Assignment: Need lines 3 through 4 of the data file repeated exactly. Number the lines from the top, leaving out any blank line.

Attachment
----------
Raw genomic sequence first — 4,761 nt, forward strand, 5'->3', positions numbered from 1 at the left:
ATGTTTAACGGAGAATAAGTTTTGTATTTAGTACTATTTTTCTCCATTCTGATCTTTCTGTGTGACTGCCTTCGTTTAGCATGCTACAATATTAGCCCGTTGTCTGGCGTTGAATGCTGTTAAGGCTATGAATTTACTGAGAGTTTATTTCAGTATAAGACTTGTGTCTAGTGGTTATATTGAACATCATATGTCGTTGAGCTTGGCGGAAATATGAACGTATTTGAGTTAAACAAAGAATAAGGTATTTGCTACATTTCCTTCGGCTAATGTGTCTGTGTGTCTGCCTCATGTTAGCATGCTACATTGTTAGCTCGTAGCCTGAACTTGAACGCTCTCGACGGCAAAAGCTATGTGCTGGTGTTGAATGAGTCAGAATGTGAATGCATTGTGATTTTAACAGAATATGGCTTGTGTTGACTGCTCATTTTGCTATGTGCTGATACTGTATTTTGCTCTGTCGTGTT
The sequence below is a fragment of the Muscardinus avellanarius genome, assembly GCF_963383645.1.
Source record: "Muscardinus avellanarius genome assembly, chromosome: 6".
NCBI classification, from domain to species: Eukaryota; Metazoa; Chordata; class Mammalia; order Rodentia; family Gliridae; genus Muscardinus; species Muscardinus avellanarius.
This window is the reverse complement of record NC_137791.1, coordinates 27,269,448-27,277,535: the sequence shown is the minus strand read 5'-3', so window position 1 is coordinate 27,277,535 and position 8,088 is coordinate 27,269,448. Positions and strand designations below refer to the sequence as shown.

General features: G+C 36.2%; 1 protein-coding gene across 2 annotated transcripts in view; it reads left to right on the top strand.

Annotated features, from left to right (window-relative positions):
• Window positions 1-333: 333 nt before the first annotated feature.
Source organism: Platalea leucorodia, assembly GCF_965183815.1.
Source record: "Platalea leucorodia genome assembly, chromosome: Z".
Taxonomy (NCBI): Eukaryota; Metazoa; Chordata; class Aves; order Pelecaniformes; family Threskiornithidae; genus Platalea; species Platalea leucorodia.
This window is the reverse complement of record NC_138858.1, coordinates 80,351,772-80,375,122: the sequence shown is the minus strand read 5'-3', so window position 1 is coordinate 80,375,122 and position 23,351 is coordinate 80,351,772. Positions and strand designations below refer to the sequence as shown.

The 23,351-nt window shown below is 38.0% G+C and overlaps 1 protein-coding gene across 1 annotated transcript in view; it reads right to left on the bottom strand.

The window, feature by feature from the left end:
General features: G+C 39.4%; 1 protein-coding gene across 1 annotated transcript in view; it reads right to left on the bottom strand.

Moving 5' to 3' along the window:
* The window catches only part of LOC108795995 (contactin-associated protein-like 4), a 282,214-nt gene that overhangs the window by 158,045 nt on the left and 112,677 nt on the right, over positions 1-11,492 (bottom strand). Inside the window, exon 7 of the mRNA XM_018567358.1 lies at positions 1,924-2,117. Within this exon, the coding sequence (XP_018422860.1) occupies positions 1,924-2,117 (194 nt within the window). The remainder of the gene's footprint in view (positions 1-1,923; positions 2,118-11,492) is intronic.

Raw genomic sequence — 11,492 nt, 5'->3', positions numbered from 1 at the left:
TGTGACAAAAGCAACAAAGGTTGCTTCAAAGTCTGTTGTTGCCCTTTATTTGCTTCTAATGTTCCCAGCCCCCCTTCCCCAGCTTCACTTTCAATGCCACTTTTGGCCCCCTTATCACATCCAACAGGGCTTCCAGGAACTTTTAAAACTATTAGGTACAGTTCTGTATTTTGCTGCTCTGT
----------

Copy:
The sequence below is a fragment of the Muscardinus avellanarius genome, assembly GCF_963383645.1.
Source record: "Muscardinus avellanarius genome assembly, chromosome: 6".